Abe blessed me with his mentoring -- how many journalists and writers are so fortunate? He taught me, most of all, about the power of words. He taught me the art of story telling.
In a recent NYT piece, Nicholas Kristof argued that the main determinant blocking academics from being read by mainstream readers results from the arcane ways in which they write. That is not the problem. The problem lies not with academics' prose, but rather with access to mainstream publications.
If for-profit college executives want to make their institutions truly "indispensable," they should shift their priorities from deceptive advertising, Washington lobbying, and media spinning, and start truly focusing on preparing students for careers.
Let us provide some context to those who relied on the Times's (non-existent) coverage of SOPA, prior to January 18th.
What besides the sheer volume of announcements and splashy launches has made the last month in media different from any other?
Over the years, I found that I expanded these bite size mindfulness exercises into full-blown practices in my own life. Now I sit and meditate every morning, and try to approach life in a more mindful way.
If the Tribune is going to use the pages of the New York Times to write about wealthy donors to Texas gubernatorial campaigns, it would seem the Times would want them to disclose they are also taking money from those same people.
It is not only the impossible "have it all" ideal that is problematic; it is an entire hat trick of nonsensical ideals that we need to eliminate from our sights.
I always thought, perhaps naively, that the Times was not going after just the wealthy, that they might have a commitment to people at the lower end of the wealth scale. Then I encountered the February 11 edition.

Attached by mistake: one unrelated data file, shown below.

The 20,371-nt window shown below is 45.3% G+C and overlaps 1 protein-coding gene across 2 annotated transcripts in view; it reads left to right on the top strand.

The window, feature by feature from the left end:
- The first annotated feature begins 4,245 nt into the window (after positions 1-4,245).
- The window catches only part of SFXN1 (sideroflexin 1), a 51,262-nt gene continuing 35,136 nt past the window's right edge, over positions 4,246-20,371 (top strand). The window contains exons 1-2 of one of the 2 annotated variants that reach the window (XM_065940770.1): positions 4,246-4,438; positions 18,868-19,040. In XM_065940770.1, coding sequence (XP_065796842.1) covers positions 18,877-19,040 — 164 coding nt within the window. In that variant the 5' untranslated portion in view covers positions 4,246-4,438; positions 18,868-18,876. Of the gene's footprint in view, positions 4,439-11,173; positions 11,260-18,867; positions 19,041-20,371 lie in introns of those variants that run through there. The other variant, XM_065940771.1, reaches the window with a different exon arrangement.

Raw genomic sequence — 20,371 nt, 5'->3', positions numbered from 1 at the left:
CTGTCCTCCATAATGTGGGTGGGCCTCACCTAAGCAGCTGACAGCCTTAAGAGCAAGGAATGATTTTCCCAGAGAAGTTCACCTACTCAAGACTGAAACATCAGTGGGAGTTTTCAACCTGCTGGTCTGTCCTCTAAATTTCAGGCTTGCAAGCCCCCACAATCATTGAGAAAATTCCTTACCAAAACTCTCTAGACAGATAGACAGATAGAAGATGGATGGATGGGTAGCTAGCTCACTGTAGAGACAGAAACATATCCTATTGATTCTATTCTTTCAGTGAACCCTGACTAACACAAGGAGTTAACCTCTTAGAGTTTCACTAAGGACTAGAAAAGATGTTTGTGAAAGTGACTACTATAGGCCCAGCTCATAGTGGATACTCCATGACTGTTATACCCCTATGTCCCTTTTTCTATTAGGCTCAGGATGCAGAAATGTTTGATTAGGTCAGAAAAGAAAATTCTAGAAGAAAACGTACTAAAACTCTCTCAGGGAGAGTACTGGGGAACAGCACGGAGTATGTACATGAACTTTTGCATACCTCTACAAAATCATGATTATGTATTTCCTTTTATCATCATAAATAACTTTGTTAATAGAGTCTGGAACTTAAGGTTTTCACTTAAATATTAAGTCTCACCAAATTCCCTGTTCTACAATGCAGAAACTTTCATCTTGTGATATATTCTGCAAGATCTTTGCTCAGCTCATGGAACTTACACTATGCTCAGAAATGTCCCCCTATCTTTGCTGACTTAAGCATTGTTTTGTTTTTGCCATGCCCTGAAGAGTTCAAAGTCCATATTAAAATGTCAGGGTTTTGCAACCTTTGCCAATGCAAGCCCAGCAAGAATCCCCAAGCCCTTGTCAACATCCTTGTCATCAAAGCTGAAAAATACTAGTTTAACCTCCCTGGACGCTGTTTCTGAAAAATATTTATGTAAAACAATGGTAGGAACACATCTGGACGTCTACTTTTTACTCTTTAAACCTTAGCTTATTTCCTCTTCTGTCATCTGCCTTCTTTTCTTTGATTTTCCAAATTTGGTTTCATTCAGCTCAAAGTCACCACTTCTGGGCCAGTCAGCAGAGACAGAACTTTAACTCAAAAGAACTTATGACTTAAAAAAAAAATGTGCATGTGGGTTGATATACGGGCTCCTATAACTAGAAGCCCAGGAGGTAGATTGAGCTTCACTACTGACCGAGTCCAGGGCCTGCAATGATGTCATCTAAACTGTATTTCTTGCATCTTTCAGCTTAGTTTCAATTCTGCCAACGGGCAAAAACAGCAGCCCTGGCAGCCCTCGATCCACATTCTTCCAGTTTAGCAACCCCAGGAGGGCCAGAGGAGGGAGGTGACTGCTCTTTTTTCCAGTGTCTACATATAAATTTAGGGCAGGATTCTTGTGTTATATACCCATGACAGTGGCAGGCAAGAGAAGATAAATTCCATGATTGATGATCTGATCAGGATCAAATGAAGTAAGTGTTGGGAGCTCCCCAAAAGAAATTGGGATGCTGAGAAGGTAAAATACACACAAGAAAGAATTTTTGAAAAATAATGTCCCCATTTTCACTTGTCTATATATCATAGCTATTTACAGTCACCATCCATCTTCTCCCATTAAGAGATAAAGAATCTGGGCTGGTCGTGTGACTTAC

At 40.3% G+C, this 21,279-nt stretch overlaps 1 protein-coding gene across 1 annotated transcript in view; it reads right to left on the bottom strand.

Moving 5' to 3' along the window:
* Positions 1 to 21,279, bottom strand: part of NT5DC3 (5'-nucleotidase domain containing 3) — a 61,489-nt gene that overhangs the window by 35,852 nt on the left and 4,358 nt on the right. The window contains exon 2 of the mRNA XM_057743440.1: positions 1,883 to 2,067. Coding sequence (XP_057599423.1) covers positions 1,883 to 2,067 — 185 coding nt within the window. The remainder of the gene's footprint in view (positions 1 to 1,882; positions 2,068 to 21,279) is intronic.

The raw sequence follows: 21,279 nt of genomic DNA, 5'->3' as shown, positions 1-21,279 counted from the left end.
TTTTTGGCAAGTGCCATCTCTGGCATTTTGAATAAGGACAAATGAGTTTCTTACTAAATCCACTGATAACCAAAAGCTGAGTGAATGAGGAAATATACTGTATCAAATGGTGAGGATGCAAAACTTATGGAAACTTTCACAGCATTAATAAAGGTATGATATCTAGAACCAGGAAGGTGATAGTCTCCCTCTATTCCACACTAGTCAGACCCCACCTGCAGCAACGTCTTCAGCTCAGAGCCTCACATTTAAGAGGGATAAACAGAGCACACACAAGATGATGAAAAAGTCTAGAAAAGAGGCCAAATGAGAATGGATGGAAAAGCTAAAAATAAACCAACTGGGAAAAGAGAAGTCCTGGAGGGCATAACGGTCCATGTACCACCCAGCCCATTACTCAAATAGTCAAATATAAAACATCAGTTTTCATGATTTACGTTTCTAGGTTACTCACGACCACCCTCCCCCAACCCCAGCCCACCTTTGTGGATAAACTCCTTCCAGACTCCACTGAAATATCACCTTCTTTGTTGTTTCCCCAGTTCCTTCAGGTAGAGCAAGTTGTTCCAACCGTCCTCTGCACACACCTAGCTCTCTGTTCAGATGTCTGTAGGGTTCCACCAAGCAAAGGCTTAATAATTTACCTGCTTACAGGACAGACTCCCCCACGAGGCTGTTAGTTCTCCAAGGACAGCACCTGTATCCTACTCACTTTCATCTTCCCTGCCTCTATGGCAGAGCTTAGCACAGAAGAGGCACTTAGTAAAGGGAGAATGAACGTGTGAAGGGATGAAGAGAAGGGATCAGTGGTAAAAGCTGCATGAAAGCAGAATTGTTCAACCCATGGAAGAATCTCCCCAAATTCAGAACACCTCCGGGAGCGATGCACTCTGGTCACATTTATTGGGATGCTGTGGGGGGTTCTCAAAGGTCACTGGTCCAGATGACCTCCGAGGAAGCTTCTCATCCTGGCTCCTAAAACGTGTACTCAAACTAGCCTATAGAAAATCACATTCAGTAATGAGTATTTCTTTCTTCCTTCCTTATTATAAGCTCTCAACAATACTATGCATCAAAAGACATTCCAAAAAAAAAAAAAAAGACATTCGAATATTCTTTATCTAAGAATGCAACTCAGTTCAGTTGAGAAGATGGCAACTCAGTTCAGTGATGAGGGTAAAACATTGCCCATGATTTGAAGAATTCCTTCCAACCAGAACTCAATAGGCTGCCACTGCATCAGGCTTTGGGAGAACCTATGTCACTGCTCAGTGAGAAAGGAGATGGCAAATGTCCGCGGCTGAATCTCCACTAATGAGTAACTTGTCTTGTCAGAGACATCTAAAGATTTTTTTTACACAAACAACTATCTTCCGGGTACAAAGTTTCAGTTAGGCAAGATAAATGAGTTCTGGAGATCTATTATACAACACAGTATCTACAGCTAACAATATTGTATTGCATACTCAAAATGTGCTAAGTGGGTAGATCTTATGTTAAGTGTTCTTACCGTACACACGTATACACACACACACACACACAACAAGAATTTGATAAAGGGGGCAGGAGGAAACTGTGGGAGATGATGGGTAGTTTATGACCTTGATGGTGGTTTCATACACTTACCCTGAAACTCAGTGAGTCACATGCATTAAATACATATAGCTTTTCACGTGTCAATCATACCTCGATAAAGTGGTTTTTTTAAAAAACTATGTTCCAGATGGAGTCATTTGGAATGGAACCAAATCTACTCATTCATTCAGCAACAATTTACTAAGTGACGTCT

Professors do need to engage more fully in public debates. We must do so in a way more hospitable to those without post-graduate degrees.
At this reunion at Chalo's wedding, there was something missing: That imaginary shield I wore my whole time as a teenager was gone.
If enVisionMATH is adopted nationally, how much money does Pearson stand to make? And is this program even effective?
PALM SPRINGS, CA - It is "early days" for paid posts, the new native advertising program just introduced by The New York Times, but it is set to grow ...
There is no time. Or, when there is time, your back is killing you from being a Baby Sherpa or child wrangler. Sex? Let's fill the tub with hot water for a good soak and then we can talk about it. Except, oops, no, you're asleep.
The funny thing about weddings is that brides, grooms and families want them to be "perfect." They tell DJ's not to play certain songs and they also beg family members not to embarrass themselves. They want the food to come out perfectly and everything to go as planned. It is a once in a lifetime opportunity. It is the moment most people dream about.
I appreciate the good intentions of Kristof's piece. I absolutely agree with him about the need for more psychiatric beds in this country. But I disagree with Kristof's underlying premise that most of the mentally ill end up in jail or cannot hold down a job.